In the past, government district surgeons were responsible for examining and gathering medical evidence in cases of suspected rape. However, this system was fraught with difficulties, and has been severely criticised for providing a sub-standard service. District surgeons' attitudes have been described as problematic, and in general, examinations have been cursory and collection of evidence poor. (38) Recognising these problems, and in light of the Primary Health Care approach, the district surgeon system has been abolished, leaving responsibility for management of rape survivors with the attending medical officer within each health care facility. However, with the phasing out of district surgeons no transfer of services was implemented to ensure that expertise remained within the health service. (39) To date, no national standardised training has been offered to doctors of nurses in the health system, leaving, in most cases, junior doctors to perform sophisticated clinical forensic examinations and manage rape survivors without adequate supervision or support. The training of forensic nurses has been proposed as a means to meet this gap, but to date few such nurses have been trained.
Counselling and ongoing psychosocial support have also been regarded as important components in helping survivors to heal. Such services are often provided through non-governmental organisations (NGOs) with expertise relating to gender-based violence. However, such NGOs tend to be concentrated in urban centres, and are limited in number relative to demand. (34) In addition to providing counselling and support following rape, these NGOs are increasingly playing an important advocacy role, often providing expert testimony and making links between medical, police and judicial services. (40)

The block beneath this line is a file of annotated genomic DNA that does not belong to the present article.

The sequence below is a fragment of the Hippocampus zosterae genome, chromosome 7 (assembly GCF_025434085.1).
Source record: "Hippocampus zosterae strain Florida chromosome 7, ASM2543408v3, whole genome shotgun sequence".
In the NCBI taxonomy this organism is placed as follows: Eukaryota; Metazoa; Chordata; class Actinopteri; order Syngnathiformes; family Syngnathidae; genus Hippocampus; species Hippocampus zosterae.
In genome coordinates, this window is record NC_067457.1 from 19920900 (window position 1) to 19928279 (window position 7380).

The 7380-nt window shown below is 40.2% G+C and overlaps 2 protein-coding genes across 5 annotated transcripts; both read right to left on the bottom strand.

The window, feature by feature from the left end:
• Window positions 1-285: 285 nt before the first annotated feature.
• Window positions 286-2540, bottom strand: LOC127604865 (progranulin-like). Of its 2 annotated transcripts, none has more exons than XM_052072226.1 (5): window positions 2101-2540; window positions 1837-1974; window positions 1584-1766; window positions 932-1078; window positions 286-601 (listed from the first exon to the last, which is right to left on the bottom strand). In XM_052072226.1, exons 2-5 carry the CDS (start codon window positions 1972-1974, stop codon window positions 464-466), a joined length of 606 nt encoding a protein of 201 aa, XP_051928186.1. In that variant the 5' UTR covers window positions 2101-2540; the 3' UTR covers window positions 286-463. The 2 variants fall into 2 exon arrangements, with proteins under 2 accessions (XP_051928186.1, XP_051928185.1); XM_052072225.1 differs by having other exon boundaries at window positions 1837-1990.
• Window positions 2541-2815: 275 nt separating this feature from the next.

PEP in South Africa: from grassroots response to national policy
The first pioneering initiatives for PEP provision began around 1998, prior to the adoption of national policy or guidelines. Several service providers, including an NGO and a handful of public hospitals, private hospitals and insurance companies, in Nelspruit, Johannesburg and Cape Town, feeling compelled to do whatever possible to reduce the risk of HIV transmission following rape, began to introduce PEP as part of post-rape care (Personal communication, Barbara Kenyon, Lynette Denny, Lorna Martin, Adrienne Wolfsohn).
However, in the absence of a clear national directive regarding PEP, such initiatives remained vulnerable to prevailing political tensions and controversy, and government support for fledgling PEP efforts varied widely across different provinces. In 1999, after a series of highly publicised court cases in which health professionals and their institutions were reprimanded for administering PEP, the South African Medical Association (SAMA) released a statement supporting PEP for rape survivors. SAMA undertook to publicise guidelines on support to rape survivors in liaison with the Minister of Health, local and international NGOs and the pharmaceutical industry.
Finally, in April 2002, in a more that took many by surprise, the Cabinet announced, with immediate effect, its support for the provision of PEP for survivors of sexual assault in South African hospitals and clinics. Following protocols established in developed countries, a two-drug regimen using AZT and 3TC was adopted. In addition, plans for roll-out following the establishment of a series of pilot sites were declared. Although these announcements signified an important step forward and were greeted with widespread approval, these interventions cannot function or exist in isolation.
A tale of two cities: case studies
The following two PEP initiatives both attempt to provide care through the public services, which would be the entry point for the majority of South Africans. However, they also illustrate the stark contrasts which exist within the country, in terms of political support, and rural versus urban population bases, infrastructure and health systems development. Both programmes aim to integrate PEP within standard clinical and forensic treatment for post-rape care. (41,42)
Case A: Nelspruit (GRIP Rape Intervention Programme)
GRIP is a non-profit community-based organisation working with rape survivors in the Greater Nelspruit municipal area, Mpumalanga Province. * The initiative was begun in March 2000 by a group of six concerned women from different local churches and has established rape care centres based in two public hospitals serving the area. In addition, they have established a private waiting room for rape survivors at the local Magistrates Court, a rape care centre at the local police station and two counselling centres.